Plant Based, Vegan

Eat Well

An Introduction to Plant-Based Eating


A vegan diet is completely plant-based, mainly consist of fruits and vegetables, carbohydrates (e.g. pasta, rice, porridge oats), proteins (e.g. tofu, beans, lentils) and plant-based dairy alternatives (e.g. almond or soya milk). They don’t consume any animal or animal products such as eggs, animal milk, cheese and honey along with all animal meats. You can have a plant-based diet that does still include animal products though, it's all about finding what works for you.

Why might people choose to be more plant-based?

The Environmental Factor - The meat and dairy industry is ever-growing. This is having a detrimental effect on the planet, from growing crops to feed the animals, to transport and all the processes from farm to fork. For example, in Brazil, 5.6 million acres of land is dedicated to growing soya beans for the animals to feed on. Shockingly, the famers that tend to these crops often don’t have enough food for themselves and their families. The planet is struggling to feed an increasing human and farmed-animal population. On the other hand, plant-based diets only require 1/3 of the land, water and energy that meat and dairy uses. This is a major difference.

The Health Factor -  A plant-based diet by its very nature often has some nutritional benefits to a typical diet. Plant-based eaters generally consume more fruit and vegetables which means you get more fibre and essential vitamins and minerals. Plant-based diets also have considerably lower amounts of saturated fat. This diet is associated with a reduced risk of diseases such as high blood pressure, type 2 diabetes, heart disease and some cancers.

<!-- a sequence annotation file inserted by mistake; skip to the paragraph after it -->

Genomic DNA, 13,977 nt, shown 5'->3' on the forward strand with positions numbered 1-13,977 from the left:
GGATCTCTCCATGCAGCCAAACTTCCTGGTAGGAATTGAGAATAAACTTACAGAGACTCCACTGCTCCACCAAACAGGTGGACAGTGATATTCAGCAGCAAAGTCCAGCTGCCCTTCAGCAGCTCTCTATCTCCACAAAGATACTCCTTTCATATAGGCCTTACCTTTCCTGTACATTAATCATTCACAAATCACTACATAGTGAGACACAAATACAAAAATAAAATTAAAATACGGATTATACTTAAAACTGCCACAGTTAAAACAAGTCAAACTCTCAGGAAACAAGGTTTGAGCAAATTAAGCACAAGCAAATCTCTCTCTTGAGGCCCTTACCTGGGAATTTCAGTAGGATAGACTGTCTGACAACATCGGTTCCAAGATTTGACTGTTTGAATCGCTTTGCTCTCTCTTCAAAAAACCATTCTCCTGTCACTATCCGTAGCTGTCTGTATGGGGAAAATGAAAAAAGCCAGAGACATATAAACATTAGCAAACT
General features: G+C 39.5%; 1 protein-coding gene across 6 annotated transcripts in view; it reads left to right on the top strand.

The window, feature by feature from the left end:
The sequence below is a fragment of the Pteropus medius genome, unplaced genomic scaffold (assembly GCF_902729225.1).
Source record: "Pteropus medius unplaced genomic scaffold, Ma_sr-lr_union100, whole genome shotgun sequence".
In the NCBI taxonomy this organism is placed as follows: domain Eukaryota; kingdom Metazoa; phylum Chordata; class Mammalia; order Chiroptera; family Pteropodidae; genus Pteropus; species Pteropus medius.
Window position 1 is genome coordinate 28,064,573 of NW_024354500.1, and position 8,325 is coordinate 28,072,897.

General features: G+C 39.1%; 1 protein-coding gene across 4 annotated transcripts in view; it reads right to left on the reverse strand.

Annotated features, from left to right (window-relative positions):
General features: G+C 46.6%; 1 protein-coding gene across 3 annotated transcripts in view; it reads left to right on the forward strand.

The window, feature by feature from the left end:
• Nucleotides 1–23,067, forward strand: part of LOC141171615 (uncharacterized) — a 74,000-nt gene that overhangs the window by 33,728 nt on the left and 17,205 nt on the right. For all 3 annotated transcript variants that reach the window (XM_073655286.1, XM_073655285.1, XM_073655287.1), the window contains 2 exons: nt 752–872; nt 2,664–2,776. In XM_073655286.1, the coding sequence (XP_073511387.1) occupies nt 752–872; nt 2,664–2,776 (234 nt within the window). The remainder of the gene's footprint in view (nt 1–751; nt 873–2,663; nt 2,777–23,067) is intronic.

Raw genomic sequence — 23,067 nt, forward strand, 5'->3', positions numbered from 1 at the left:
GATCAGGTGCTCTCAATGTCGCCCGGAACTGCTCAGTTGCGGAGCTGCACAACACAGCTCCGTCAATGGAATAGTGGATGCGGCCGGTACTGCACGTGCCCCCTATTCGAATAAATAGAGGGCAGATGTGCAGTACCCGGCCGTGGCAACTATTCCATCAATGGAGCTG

The Animal Welfare Factor - Some people will go vegan as they do not feel comfortable consuming animals. This choice has to be made by you, don’t be forced to do or eat anything you don’t want to. There are lots of ways to be more ethical with your consumption outside of food too.

Top Tips to Consider When Moving to a Plant-Based Diet

1.      Always research and plan your meals

This is because you could be losing out on some essential nutrients if you don’t plan your meals properly. Some essential nutrients that might be overlooked are:

·        Vitamin B12 is primarily found in meat and dairy products and is very important for producing blood cells. In terms of plant-based versions, it can be found in marmite, fortified in plant-based milks and cereals.

·        Iron is a mineral that is found in red meat. Fortunately, it can also be found in plant-based sources such as lentils, chickpeas, kale and dried fruit. Iron is very important for producing haemoglobin, which helps carry oxygen around the body. Women need need more iron due to our menstrual cycle, so if you feel you are not getting enough, it may be worth speaking to your GP about supplementation.

·        Calcium is found in dairy products like cheese and cows’ milk and it very important for our bone health. However, there are so many plant-based sources of calcium, such as kale, white bread, almonds and fortified in plant-based milks.

·        Omega 3 & 6 are essential fatty acids meaning they can’t be made in the body so must be consumed through the diet. They affect our immune system, brain and eyes. Sources of omega 6 include pumpkin seeds, walnuts and sunflower seeds. Omega 3 sources are chia seeds, walnuts and vegetable oils. You can also get these in supplement form too but you should check with your GP first.

·        Lastly, when it comes to protein, there are a lot of plant-based alternatives such as beans, pulses and lentils. Protein is very important for growth and repair of muscle along with giving structure to our bodies.

2. Make sure you read the label

Look out for the vegan society logo or ‘suitable for vegetarians and vegans’. In some cases, you may even have to look at the ingredients list and see if anything is highlighted in bold that contains animal products.

3. Be Flexible

We know this is a lot of information to take in so don’t worry if you feel a little overwhelmed.  Most people gradually introduce it in to their lives rather than adapting straight away. There are lots of benefits of increasing the amounts of plant-based foods we consume but you do not have to cut out animal products completely if you don't want to.

For more information on plant-based diets, listen to the Achieve Oxfordshire podcast episode on 5 Myths about Plant-Based Eating with Nutritionists Maddy and Victoria.

Sources: Vegan society

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